Step 2. The required heat pump load is calculated to maintain a net zero energy balance around the volume of the space or system receiving the service:
0 = Qheat pump + Qheat sources + Qtransfers to/from environment + Qprocess (7)
Heat sources may include heat rejection from equipment, machinery or appliances, or heat emanated from occupants.
Heat transfers to and from the environment may include heat radiated from the environment (for example, solar radiation), heat losses to the environment (when the system is at a higher temperature than the environment), or heat gains from the environment (when the system is at a lower temperature than the environment).
Process heat encompasses other services used for process streams (for example, water heating or cooling, process cooling and so on).
These heat-pump requirements typically involve heating, ventilation and air conditioning (HVAC) calculations that consider space distribution, types of equipment or appliances, insulation, and other contributors to the heat-balance equation, as well as seasonal variations in heat loads and environmental conditions. Commercial or open-source tools are available to assess heating or cooling requirements.
In Equation (7), especially in space heating or cooling service, passive design features directly affect the heat requirements of the heat pump. Measures such as solar passive design and increased insulation reduce the heat pump requirement and are typically evaluated in an economic optimization study that seeks to reduce the overall cost of the service throughout the project life horizon.
The second step is to assess the available source(s) for the heat pump and determine its temperature and operating conditions. As discussed previously, heat sources may come from air, ground, water, waste heat or combinations. The evaluation of the heat source includes temperature profile (daily and seasonal), hot fluid phase (liquid, gas) and available heat (especially when considering waste heat, water, or ground sources, which may have flowrate or regeneration constraints).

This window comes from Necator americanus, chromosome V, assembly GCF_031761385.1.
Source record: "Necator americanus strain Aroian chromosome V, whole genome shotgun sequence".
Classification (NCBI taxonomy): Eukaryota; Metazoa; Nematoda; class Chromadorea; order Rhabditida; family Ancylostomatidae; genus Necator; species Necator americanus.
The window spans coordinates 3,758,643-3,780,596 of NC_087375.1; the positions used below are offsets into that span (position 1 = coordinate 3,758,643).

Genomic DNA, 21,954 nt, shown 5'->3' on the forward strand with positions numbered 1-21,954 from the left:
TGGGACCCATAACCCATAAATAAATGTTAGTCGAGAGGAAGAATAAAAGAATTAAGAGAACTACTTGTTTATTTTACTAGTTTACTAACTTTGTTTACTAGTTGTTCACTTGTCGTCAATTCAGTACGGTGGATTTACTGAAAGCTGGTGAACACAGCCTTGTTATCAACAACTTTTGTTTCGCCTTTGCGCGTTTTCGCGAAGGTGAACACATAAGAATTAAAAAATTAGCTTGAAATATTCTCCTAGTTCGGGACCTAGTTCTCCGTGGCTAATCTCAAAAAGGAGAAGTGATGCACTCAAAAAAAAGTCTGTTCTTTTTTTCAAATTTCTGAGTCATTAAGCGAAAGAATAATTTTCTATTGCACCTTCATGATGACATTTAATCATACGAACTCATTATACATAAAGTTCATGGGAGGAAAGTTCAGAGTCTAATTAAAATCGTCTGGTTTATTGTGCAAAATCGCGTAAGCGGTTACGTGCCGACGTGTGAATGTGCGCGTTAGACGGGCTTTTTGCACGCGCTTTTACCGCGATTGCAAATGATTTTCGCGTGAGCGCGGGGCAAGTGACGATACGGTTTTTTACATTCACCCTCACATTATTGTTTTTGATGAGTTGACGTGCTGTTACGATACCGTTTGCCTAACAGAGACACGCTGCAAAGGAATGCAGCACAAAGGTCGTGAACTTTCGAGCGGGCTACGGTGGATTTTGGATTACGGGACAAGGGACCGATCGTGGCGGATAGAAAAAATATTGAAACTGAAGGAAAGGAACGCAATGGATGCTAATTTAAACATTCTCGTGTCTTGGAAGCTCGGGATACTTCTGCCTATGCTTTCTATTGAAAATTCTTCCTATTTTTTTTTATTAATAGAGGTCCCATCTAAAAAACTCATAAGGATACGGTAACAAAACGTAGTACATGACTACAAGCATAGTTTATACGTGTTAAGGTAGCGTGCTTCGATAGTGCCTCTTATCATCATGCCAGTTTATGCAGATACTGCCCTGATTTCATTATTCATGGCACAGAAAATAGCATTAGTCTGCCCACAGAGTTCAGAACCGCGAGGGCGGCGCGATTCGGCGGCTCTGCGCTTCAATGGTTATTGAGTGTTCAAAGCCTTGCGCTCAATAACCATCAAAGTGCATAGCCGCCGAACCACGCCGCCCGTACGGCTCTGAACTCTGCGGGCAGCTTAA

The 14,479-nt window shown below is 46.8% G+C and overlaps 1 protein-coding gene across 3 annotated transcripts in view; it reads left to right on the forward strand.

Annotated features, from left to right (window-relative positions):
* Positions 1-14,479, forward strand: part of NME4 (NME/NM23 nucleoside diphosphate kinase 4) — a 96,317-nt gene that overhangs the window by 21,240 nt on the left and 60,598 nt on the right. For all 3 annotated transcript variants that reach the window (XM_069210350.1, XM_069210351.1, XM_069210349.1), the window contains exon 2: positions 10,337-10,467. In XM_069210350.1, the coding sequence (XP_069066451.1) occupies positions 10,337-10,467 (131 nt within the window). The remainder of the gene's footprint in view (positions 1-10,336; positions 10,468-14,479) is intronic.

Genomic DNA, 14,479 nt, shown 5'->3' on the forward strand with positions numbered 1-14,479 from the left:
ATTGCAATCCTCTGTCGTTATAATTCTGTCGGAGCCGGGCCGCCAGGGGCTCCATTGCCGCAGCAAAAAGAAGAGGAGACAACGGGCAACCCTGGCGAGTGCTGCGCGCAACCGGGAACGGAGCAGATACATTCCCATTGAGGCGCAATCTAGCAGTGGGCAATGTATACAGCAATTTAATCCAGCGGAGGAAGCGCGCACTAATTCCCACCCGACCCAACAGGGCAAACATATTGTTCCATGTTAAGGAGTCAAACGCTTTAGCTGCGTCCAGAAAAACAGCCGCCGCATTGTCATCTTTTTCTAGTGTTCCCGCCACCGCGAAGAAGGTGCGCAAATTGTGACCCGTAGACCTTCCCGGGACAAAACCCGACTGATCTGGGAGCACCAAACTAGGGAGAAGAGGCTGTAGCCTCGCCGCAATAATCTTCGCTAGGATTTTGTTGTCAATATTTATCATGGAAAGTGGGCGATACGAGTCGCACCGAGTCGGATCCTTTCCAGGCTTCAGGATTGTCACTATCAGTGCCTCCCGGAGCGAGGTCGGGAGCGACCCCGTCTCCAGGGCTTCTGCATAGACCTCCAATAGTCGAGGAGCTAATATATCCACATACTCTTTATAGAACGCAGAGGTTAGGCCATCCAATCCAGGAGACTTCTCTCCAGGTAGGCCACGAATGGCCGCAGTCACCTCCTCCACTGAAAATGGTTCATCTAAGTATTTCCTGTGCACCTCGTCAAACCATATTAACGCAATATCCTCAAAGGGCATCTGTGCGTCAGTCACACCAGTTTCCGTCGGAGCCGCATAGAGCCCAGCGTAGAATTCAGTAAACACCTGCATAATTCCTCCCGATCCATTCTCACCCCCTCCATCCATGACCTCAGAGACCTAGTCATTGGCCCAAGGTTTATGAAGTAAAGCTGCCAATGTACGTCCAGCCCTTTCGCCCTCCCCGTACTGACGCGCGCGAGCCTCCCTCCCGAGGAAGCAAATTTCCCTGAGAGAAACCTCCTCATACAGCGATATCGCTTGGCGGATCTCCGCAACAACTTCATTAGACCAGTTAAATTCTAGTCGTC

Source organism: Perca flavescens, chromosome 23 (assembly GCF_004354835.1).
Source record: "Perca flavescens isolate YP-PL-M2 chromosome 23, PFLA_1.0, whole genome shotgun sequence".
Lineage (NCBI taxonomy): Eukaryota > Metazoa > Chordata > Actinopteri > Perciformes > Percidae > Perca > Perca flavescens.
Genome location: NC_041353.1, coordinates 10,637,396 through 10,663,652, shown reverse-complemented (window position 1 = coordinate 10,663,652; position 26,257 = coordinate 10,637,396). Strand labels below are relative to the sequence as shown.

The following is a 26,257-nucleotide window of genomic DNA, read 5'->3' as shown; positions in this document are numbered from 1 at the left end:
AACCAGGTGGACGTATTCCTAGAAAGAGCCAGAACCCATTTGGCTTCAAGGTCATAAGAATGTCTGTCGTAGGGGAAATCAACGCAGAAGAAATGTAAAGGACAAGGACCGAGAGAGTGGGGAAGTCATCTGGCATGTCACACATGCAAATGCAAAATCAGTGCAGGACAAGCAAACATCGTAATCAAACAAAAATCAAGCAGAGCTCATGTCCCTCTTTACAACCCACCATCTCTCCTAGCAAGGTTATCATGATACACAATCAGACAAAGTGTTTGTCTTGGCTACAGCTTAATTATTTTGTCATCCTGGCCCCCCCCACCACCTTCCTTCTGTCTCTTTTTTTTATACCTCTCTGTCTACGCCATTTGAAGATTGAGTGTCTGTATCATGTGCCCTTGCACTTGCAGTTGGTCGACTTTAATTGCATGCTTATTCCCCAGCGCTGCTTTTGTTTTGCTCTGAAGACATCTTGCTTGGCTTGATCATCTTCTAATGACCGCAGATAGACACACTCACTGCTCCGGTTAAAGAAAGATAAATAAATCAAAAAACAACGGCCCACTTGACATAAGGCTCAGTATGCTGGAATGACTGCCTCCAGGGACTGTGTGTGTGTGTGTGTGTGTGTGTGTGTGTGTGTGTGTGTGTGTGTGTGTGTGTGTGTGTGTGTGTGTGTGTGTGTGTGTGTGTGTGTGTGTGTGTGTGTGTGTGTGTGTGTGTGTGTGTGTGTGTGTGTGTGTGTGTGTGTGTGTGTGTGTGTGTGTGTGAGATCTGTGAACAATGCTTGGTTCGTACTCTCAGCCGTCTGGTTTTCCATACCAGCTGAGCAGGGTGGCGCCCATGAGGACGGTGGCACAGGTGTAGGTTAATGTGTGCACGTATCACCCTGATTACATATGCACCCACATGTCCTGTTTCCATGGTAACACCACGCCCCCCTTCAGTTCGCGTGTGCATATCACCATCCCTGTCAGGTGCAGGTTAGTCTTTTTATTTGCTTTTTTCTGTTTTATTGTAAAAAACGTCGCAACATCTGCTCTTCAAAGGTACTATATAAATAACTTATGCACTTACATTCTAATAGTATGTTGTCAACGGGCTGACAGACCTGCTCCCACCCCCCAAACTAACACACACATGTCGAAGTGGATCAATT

Step 3. The next step is to define the capacity of the heat pump. The capacity is typically defined as a margin above the calculated heat load considering seasonal variations and is set at the worst condition for the expected service (for example, for an ASHP used for space heating, the heat pump capacity is defined by the minimum expected ambient air temperature and the maximum desired room temperature, and vice versa for space cooling).
Step 4. The heat-pump specification then comprises the required capacity, heat load evaluation, source type and temperatures. The specification may also include the heat-pump type, a desired minimum coefficient of performance, some technical, service and guarantee considerations, and a preference for working fluid (for example, a non-toxic, non-flammable, low-GWP refrigerant). There may be some tradeoff between the desired specifications (for instance, a low-GWP refrigerant may lead to a lower coefficient of performance or a higher cost than a higher GWP alternative), so care must be taken to discuss with potential suppliers about the availability of suitable options.